Revanche - Götz Spielmann - Holy shit this will break your heart if you've got one. And if you do you know that a proper breaking once in a while is in order to keep it from getting too calloused to function - after all vulnerability and risk are prerequisites to real human experience.
Road to Perdition - Sam Mendes - Before he and Daniel Craig made James Bond their long term project Mendes (and Craig) made this adaptation of Max Allan Collins's prohibition era gangster graphic novel as a follow-up to his Oscar winning American Beauty. Like Skyfall and Spectre this is a good-looking violent picture, but there's little to praise outside of the presentation. The emotions never land, the action doesn't thrill and the performances are adequate, but not engaging - Jude Law's creepy crime scene photographer comes the closest to making a lasting impression. I revisit once in a while to see what I might've missed, but it doesn't really improve. Notable cast includes Tom Hanks, Paul Newman, Jennifer Jason Leigh, Dylan Baker, Ciarán Hinds and Stanley Tucci.
Robbery Hommicide Division season 1 - Barry Schindel - One and done season of police procedure produced by Michael Mann and starring the under-utilized Tom Sizemore. Shit, I wish it'd lasted long enough to get better. It's got a lot of the Mann-ish touches and interests that I love to dig into and more heavy weaponry shootouts than your averaged prime-time network TVs, but after finally catching up with it I have to say I'm not really surprised it got the axe - just not enough personality to distinguish itself from the glut of network procedurals. Never one to waste an idea Mann recycled the plot of episode eight for the Miami Vice movie... so, not for nothing.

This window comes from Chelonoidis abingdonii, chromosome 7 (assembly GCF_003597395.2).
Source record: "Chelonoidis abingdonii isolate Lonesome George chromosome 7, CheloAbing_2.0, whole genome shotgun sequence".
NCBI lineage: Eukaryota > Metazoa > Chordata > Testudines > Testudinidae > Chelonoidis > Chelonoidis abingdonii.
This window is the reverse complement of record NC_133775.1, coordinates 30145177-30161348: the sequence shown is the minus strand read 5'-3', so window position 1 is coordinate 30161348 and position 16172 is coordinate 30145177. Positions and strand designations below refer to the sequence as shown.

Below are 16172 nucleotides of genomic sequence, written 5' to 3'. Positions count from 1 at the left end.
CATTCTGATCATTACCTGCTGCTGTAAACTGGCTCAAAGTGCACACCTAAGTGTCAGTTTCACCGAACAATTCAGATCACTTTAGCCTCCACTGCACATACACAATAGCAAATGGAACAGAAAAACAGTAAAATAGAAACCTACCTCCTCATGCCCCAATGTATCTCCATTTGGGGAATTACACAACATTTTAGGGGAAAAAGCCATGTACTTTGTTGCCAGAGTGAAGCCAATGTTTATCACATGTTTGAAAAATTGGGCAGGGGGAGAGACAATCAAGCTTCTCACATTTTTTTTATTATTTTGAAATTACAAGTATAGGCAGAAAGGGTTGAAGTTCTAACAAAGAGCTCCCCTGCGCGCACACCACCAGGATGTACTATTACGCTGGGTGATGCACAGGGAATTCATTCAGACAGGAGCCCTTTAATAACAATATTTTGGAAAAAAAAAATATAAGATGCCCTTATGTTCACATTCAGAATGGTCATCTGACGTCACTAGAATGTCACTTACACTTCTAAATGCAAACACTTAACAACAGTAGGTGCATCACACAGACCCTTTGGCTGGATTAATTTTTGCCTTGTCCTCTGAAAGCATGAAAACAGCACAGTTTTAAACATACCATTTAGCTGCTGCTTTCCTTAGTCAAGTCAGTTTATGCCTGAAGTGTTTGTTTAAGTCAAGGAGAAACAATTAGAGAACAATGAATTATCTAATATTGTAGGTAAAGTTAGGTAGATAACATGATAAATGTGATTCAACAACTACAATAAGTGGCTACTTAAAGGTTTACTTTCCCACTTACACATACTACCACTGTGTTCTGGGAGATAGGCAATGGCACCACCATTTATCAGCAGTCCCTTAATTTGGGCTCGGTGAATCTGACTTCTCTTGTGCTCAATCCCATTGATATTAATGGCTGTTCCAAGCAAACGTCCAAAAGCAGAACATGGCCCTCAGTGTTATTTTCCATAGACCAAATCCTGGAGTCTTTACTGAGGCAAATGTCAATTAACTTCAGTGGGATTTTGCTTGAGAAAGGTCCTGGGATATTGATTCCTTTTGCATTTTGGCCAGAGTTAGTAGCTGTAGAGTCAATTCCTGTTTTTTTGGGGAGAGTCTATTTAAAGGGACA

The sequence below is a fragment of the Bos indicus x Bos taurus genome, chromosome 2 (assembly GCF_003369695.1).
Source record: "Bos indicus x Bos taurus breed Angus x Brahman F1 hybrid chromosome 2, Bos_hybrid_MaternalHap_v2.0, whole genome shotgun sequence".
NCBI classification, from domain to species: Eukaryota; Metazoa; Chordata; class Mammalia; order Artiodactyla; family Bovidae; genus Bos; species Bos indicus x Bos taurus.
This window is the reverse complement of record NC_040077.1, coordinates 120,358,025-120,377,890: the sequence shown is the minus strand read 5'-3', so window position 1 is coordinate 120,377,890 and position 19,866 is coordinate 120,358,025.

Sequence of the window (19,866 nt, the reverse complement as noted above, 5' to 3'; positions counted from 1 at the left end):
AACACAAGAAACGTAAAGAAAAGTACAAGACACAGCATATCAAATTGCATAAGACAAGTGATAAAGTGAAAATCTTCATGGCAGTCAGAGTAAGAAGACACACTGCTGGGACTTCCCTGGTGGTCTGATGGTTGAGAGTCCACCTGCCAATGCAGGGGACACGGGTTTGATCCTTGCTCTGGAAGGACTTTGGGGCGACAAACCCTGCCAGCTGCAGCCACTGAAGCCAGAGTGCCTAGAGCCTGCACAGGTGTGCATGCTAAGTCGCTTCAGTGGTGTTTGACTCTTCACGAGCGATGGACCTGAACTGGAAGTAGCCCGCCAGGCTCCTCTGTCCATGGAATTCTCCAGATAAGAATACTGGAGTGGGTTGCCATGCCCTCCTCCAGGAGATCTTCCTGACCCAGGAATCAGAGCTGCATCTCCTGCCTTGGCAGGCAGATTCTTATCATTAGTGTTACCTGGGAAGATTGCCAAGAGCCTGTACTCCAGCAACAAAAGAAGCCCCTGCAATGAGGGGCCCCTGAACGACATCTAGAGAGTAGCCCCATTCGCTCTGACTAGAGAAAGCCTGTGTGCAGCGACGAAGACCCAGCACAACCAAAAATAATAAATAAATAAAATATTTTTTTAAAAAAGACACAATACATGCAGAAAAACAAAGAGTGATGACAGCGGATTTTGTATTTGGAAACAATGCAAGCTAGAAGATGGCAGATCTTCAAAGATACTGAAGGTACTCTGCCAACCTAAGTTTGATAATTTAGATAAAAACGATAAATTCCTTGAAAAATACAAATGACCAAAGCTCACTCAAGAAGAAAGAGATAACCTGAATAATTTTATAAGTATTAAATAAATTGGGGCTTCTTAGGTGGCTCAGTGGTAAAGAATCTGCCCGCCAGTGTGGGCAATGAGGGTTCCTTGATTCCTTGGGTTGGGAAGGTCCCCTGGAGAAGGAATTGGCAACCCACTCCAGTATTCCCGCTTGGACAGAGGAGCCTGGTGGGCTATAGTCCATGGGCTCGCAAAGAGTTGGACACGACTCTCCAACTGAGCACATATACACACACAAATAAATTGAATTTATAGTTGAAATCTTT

Savage Grace - Tom Kalin - God bless Julian Moore. As a performer she's fucking fearless and can be the single saving grace in otherwise forgettable pictures... I don't think she quite saves this take on the sensational true tragedy of the Baekeland family, but she sure gives a big ol' swing for the fences. Eddie Redmayne and Stephen Dillane round out the oedipal ingredients.
Secuestro Express - Jonathan Jakubowicz - When kidnapping is your day job you've probably got a decent movie to make out of your life. Are all days on the grab as eventful as this one? Surely not or you'd quit your job. Bleak little movie set in Caracas where Mia Maestro gets snatched off the street by a trio of workaday abductors and daddy Rubén Blades has to raise enough money to buy her back. All kinds of games of escape and psychological warfare are engaged in and brutal threats made and a few made good upon until the end credits roll and nobody is better off than before the beginning ones.
Sexy Beast - Jonathan Glazer - Never gets old, never not great - in fact each repeat viewing gives me the chance to focus on some other performance or aspect of sick perfection. This time around - editing. Holy shit, but you could've had the performances and the script and not half of the swagger and piss without the editing. Fucking great job, John Scott and Sam Sneade.
Shoot 'Em Up - Michael Davis - After my initial disappointment when it first came out, I was happy to see it'd improved in the subsequent decade. Mostly due to tempered expectations both of the film and the particular genre of slapstick, gun violence movies. Sheeeit, how refreshing was it to go back and watch this thing that's not all green-screens and bullet-time tricks. In the end it's just a dumb fun, sleazy, violent Looney Tunes episode (though Clive Owen as Bugs Bunny isn't half as charismatic and charming as Bruce Willis in Hudson Hawk - even with a perpetual carrot in his mouth). Not great, but better than it used to be.
The Square - Nash Edgerton - One of those terrific movie watching experiences where the weight drops in your stomach and just keeps sinking and applying pressure throughout. Never a break-neck pace, or o sexed-up premise, just a slowly accelerating spiral down the drain. Hopes not particularly high for Gringo, but you'd better believe I'm giving it the benefit of the doubt as the feature film follow up from Edgerton.